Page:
Three Gorges Dam , in China



Three Gorges Dam dam, China

Three Gorges Damdam on the Yangtze River (Chang Jiang) just west of the city of Yichang in Hubei provinceChina. When construction of the dam officially began in 1994, it was the largest engineering project in China. At the time of its completion in 2006, it was the largest dam structure in the world. The dam and accompanying hydroelectric plant were built in phases and over the course of many years. It reached its full generating capacity in 2012. The dam allows the navigation of oceangoing freighters and generates hydroelectric power. It was also intended to provide protection from floods, but efficacy on this point is unclear and has been debated.

While the construction of the Three Gorges Dam was an engineering feat, it has also been fraught with controversy: construction of the dam caused the displacement of at least 1.3 million people and the destruction of natural features and countless rare architectural and archaeological sites. The dam’s reservoir is blamed for an increase in the number of landslides and earthquakes in the region.

Physical description and capacity of the Three Gorges Dam

A straight-crested concrete gravity structure, the Three Gorges Dam is 2,335 metres (7,660 feet) long with a maximum height of 185 metres (607 feet). It incorporates 28 million cubic metres (37 million cubic yards) of concrete and 463,000 metric tons of steel into its design. Submerging large areas of the Qutang, Wu, and Xiling gorges for some 600 km (375 miles) upstream, the dam has created an immense deepwater reservoir allowing oceangoing freighters to navigate 2,250 km (1,400 miles) inland from Shanghai on the East China Sea to the inland city of Chongqing. Navigation of the dam and reservoir is facilitated by the five-tier ship locks at both ends of the complex, which allow vessels of up to 10,000 tons to navigate past the dam, and a ship lift, which allows vessels of up to 3,000 tons to bypass the ship locks and travel past the dam more quickly. At the time of its completion in late 2015, the lift, which was 120 metres (394 feet) long, 18 metres (59 feet) wide, and 3.5 metres (11 feet) deep, was the largest ship lift in the world.

Limited hydroelectric power production began in 2003 and gradually increased as additional turbine generators came online over the years until 2012, when all of the dam’s 32 turbine generator units were operating. Those units, along with 2 additional generators, gave the dam the capacity to generate 22,500 megawatts of electricity, making it the most productive hydroelectric dam in the world. In 2020 the hydroelectric plant produced 111.88 kilowatt hours, setting a new world record for annual power generation volume.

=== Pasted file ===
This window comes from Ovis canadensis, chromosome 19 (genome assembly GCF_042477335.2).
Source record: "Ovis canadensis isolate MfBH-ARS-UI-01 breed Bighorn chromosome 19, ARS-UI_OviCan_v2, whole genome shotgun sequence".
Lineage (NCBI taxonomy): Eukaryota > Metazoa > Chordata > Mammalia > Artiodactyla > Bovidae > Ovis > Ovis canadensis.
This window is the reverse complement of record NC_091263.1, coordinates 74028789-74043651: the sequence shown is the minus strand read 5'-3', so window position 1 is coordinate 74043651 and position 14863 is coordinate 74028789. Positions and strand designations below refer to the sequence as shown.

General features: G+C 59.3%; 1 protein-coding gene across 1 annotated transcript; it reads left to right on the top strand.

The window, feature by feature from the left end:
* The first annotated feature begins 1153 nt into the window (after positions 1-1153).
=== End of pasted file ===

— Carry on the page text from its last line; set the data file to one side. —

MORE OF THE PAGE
The dam also was intended to protect millions of people from the periodic flooding that plagues the Yangtze basin, although just how effective it has been in this regard has been debated. In 2020 China experienced its heaviest floods in more than three decades, and the dam’sreservoir neared maximum capacity, reaching the highest levels since it began retaining water in 2003. Officials said that the dam reduced damage and loss of life from the floods, while critics asserted that the heavy floods served to highlight the limitations of the dam as an effective flood-control tool.

History and controversy of the Three Gorges Dam

First discussed in the 1920s by Chinese Nationalist Party leaders, the idea for the Three Gorges Dam was given new impetus in 1953 when Chinese leader Mao Zedong ordered feasibility studies of a number of sites. Detailed planning for the project began in 1955. Its proponents insisted it would control disastrous flooding along the Yangtze, facilitate inland trade, and provide much-needed power for central China, but the dam was not without its detractors. Criticisms of the Three Gorges project began as soon as the plans were proposed and continued through its construction. Key problems included the danger of dam collapse, the displacement of some 1.3 million people (critics insisted the figure was actually 1.9 million) living in more than 1,500 cities, towns, and villages along the river, and the destruction of magnificent scenery and countless rare architectural and archaeological sites. There were also fears—some of which were borne out—that human and industrial waste from cities would pollute the reservoir and even that the huge amount of water impounded in the reservoir could trigger earthquakes and landslides. Some Chinese and foreign engineers argued that a number of smaller and far cheaper and less-problematic dams on the Yangtze tributaries could generate as much power as the Three Gorges Dam and control flooding equally well. Construction of those dams, they maintained, would enable the government to meet its main priorities without the risks.